The email subject line is easily one of the most overlooked aspects of email marketing. In this post, we’ll talk about what specifically turns a mediocre subject line to a killer one and how you can write a better email subject line today.
Stop me if you’ve heard this one, “If a tree falls in the woods…” The same can be said of the countless number of emails that hit your inbox. Some, whose writers swore held the stuff of legends within, don’t even get a whiff of the inbox; your email service provider identified too many red flags and sent them to your spam folder. How do we keep that from happening to your precious offers? Read on.
Email subject line: The Good, Bad and Ugly
Let’s say at the very least your email is reaching the user’s inbox but your open rates aren’t as high as you’d like them to be. The first thing to consider is that not all email subject lines are created equal. In fact, many, many hours of testing has shown that’s not the case:
- Studies show that 48% of emails get opened because of a well-written email subject line.
- Studies also show that 68% say a poorly written email subject line is the primary cause of spam complaints.
Those numbers are incredible, right? Obviously, there are other determining factors to stay aware of, however, a good subject line holds a lot of power and not putting focus here could cost you dearly.
Peel away the ‘internet marketing’ veil and again, you’ll see that the same things that cause intrigue in real life work online as well. When you put more emphasis on connecting the core values of human logic and psychology, you create a powerful hook that will tease the mind and create the behaviors you want (starting with opening the email!)
Email subject line: The 5 main types of hooks
Your email subject lines will vary based on the purpose of the email. However, each will touch a specific nerve. It is important that your subject line is a condensed version of what to expect in the email body. For the sake of brevity, here are the 5 types of hooks that will skyrocket your open rate:
Fear of Missing Out (FOMO) – One of the original (and highest-converting) hook types. This works especially well in email subject lines because of its boldness and the motivating power of scarcity.
Pro Tip: Use elements of time to create urgency, e.g. “Time is running out on…”, “X is available for a limited time only!”
Curiosity – There are few emotions stronger than curiosity, and savvy freelance digital marketers have known (and used) this for ages. Create the need for closure with strong lead-in copy and readers will have little choice but to dive into your email to find the answer.
Pro Tip: Use questions for the subject email line and answer those questions in the body, e.g. “Why does X matter right now?, “Is X the next big trend?”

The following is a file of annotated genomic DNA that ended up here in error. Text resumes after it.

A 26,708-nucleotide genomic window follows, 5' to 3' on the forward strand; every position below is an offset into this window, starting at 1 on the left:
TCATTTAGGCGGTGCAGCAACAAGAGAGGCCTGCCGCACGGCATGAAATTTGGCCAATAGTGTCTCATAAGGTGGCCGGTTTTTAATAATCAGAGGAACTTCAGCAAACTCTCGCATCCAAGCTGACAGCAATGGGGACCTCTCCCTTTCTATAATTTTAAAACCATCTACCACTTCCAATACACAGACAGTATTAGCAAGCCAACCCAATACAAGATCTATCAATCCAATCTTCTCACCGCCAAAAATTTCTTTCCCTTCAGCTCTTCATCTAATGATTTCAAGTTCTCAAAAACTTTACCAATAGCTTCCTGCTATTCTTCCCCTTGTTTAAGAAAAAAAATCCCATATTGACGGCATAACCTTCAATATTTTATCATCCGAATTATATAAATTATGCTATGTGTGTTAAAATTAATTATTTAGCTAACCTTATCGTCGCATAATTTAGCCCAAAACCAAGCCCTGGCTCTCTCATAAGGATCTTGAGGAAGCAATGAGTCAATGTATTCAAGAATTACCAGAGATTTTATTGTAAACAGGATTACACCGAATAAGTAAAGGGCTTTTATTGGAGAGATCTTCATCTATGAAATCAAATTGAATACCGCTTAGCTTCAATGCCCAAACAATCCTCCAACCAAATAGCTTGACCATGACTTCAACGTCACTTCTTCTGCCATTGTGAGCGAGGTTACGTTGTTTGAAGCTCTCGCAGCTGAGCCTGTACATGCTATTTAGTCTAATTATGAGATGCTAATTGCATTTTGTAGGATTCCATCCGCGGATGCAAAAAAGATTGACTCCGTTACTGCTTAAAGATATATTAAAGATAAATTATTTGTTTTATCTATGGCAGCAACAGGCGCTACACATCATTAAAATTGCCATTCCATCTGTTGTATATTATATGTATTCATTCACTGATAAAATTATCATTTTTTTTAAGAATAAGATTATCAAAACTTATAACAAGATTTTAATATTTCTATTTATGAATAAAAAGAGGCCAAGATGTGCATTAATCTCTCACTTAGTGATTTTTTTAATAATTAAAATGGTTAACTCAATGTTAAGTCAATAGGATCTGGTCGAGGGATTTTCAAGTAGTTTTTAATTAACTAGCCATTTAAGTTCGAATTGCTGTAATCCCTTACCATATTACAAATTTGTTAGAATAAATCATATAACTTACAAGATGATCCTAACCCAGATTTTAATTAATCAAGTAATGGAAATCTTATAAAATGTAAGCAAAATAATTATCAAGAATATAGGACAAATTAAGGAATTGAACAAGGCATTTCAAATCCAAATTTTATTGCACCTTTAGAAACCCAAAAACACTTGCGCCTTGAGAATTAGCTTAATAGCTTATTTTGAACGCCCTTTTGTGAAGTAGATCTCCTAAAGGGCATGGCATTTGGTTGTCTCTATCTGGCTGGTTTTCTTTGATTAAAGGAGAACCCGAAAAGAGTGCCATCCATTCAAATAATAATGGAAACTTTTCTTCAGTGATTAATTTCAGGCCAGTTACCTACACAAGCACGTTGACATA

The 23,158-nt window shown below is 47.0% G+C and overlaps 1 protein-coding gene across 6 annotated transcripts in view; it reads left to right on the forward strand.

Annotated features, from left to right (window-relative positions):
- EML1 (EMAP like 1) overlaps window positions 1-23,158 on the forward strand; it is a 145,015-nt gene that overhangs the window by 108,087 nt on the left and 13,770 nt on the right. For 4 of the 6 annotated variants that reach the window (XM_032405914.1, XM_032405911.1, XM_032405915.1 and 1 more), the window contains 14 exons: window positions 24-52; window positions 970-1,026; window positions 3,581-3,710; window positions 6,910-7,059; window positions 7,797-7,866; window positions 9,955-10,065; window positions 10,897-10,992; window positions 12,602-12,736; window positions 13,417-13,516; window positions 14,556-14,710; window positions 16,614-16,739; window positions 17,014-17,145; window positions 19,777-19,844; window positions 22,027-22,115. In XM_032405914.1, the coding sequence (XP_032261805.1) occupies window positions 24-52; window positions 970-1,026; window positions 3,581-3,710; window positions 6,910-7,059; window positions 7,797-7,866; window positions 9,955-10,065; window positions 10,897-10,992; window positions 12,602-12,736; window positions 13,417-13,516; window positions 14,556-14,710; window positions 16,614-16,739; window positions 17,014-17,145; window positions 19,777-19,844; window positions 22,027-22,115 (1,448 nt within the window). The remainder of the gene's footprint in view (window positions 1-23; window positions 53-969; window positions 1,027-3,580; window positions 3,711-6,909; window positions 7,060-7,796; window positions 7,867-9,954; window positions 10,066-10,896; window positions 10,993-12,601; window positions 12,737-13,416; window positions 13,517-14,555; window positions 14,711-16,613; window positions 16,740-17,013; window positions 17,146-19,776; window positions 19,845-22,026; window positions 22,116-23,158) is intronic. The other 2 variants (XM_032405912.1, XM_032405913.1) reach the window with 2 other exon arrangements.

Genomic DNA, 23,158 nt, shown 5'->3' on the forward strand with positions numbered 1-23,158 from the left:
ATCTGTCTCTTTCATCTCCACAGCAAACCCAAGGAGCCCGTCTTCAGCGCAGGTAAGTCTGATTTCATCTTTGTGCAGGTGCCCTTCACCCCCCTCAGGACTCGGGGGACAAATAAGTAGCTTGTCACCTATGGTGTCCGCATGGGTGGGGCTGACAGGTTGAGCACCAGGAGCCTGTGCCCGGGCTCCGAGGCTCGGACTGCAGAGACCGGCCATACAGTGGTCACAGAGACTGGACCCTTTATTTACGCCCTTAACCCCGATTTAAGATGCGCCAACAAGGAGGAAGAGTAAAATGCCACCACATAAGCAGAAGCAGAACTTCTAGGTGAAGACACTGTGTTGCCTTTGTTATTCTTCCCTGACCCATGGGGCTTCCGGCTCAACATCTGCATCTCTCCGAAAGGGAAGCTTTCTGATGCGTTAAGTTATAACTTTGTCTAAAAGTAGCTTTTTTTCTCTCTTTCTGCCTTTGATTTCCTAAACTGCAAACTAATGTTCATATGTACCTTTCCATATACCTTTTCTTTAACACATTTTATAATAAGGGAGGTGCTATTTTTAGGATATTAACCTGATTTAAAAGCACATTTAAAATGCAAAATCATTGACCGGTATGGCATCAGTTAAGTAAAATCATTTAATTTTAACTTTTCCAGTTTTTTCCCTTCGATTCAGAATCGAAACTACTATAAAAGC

Vanity – Playing to your subscriber’s sense of self is a good tactic to use for higher email open rates. Primarily, you want to give a feeling of higher esteem or being the first to know something in his respective circle. Some marketers go overboard, though. Inducing a fear of being shamed or somehow lesser than can start your campaign off on the wrong foot, so it’s best to avoid taking it in a negative direction.
Pro Tip: Use words like ‘report’ and niche specific details, e.g. “[Free Report]…”, “X authority says Y is Z [You won’t believe it!]”
Pain point – This is arguably a favorite of savvy marketers as it cuts through to the heart of why subscribers subscribe in the first place: the cure they hope to find with you. If you understand your core audience thoroughly, you can reel the reader in tightly and make it nearly impossible for them to skip you by. Your email could offer the solution (or the pathway to one).
Pro Tip: Use terms and phrases associated with identifiers of your buyer persona, e.g. “Why most X doesn’t work (And Why This Will!)”
Personalized – Including the subscriber’s first name in the email subject line can greatly bolster the open rates of your emails. The reason is simple: people love hearing (or seeing) their name used. It creates an immediate familiarity with the sender and unless she’s signed up to many lists that required her first name too, having that bit of extra information makes your email sequence that much warmer.
Pro Tip: The more information you have on the subscriber, the friendlier you can make the email. This includes birthdays, items previously purchased and more informal language. Be sure to stay on-brand though; it’s easy to unintentionally give users a reason to unsubscribe if you aren’t careful of your approach.
Recommended Read: Playing the Long Game with Freelance Marketing
When it comes to email subject lines, the more focus you put on getting them right, the better your email open rates will be. Do one (or all) of the steps outlined above and you’ll definitely see a progression in your email marketing efforts.
Question(s) of the day: What do you, as a consumer, like seeing in your inbox? How would you implement that into your own campaign? Let us know in the comments below!